Chemotherapy continues to be the mainstay of treatment for malignant pleural mesothelioma (MPM), as most patients have unresectable disease at diagnosis, according to a new clinical guideline from the American Society of Clinical Oncology (ASCO).
Patients who are surgical candidates should undergo procedures as part of multimodal therapy that includes chemotherapy with or without additional radiation therapy.
“Given the rarity of this disease [~3,000 cases a year], there have been few large randomized trials, especially for surgical management of this disease,” wrote members of the expert panel, chaired by Hedy L. Kindler, MD, of the University of Chicago, and Raffit Hassan, MD, of the National Cancer Institute.
“Although no new drugs have been approved for the treatment of MPM, since the approval of pemetrexed plus cisplatin in 2004, there have been significant recent advances in the understanding of the biology of mesothelioma and identifying new targets for therapy,” they added. “Ongoing clinical trials suggest promising activity of several new agents in MPM, but they are not sufficiently mature to make treatment recommendations.”
Published in the Journal of Clinical Oncology, the guideline is ASCO’s first ever for MPM and covers all aspects of disease management. The expert panel produced more than 60 recommendations covering five areas of clinical management: diagnosis, staging, chemotherapy, surgery, and radiation therapy. Key recommendations include:
Diagnosis — An initial thoracentisis for all symptomatic patients; thorascopic biopsy of all patients for whom antineoplastic treatment is planned; open pleural biopsy if thorascopic biopsy is not feasible; core needle biopsy if neither thorascopic or open pleural biopsy is feasible
Staging — Contrast CT scan of the chest and upper abdomen for initial staging; FDG-PET/CT advisable except for patients not being considered for definitive surgical resection; dedicated abdominal CT scan with or without pelvic imaging if initial staging suggests metastatic disease; MRI (preferably with contrast) may be obtained to assess tumor invasion into the diaphragm; chest wall, mediastinum, and other areas.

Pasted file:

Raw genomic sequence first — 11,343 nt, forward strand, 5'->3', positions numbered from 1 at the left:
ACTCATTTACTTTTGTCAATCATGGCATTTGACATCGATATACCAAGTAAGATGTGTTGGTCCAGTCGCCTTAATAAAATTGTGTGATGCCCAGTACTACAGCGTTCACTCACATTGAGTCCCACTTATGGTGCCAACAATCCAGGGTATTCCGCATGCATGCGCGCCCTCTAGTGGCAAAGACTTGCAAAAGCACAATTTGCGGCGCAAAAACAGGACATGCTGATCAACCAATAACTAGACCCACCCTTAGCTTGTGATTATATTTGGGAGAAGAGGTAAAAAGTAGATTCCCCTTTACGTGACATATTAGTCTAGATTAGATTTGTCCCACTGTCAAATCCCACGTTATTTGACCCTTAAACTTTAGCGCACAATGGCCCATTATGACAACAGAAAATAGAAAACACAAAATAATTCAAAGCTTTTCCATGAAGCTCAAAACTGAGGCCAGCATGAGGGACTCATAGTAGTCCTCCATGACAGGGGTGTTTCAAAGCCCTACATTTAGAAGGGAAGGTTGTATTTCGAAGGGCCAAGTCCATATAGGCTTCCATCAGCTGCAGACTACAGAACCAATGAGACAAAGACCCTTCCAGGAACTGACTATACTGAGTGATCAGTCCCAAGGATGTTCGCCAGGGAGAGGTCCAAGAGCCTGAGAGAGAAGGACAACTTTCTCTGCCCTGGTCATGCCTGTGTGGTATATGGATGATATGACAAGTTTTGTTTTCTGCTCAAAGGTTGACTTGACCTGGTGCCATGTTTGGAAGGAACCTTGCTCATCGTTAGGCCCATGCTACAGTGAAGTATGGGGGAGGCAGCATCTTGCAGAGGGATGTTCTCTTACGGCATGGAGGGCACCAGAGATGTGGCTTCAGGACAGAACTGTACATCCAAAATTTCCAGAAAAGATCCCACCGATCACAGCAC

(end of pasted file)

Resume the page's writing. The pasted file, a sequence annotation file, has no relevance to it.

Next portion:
Chemotherapy — Chemotherapy should be offered, as it has been shown to improve survival and quality of life; a trial of observation may be offered for asymptomatic patients prior to initiation of chemotherapy; single-agent chemotherapy or palliative care may be offered to selected patients with poor performance status; preferred first-line chemotherapy of pemetrexed-cisplatin doublet, or referral to a clinical trial; addition of bevacizumab (Avastin) to pemetrexed-cisplatin improved survival in selected patients and may be offered; bevacizumab not recommend for patients with performance status 2, significant cardiovascular comorbidity, uncontrolled hypertension, age >75, or bleeding/clotting risk.
Surgery — Maximal surgical cytoreduction strongly recommended for selected patients with early-stage disease; single-modality surgery generally insufficient — additional treatment needed, either systemic or radiation therapy; neoadjuvant chemotherapy recommended for patients with transdiaphragmatic disease, multifocal chest-wall invasion, or histologically confirmed contralateral mediastinal or supraclavicular lymph node involvement; no benefit of surgery for patients with sarcomatoid mesothelioma.
Radiotherapy — Prophylactic irradiation of intervention tracts not recommended; adjuvant radiation therapy recommended after resection of histologically positive intervention tracts; palliative radiation therapy recommended for symptomatic disease; radiation therapy may be offered for localized asymptomatic recurrence; hemothoracic adjuvant or neoadjuvant radiation therapy may be offered to patients undergoing non-lung sparing cytoreductive surgery.
Kindler disclosed relationships with Aduro Biotech, MedImmune, Bayer HealthCare, Celgene, GlaxoSmithKline, AstraZeneca, Merck, Bristol-MyersSquibb, Boehringer Ingelheim, Ipsen, Erytech Pharma, Five Prime Therapeutics, Merck, Verastem, and Eli Lilly. Several coauthors disclosed relationships with multiple commercial entities.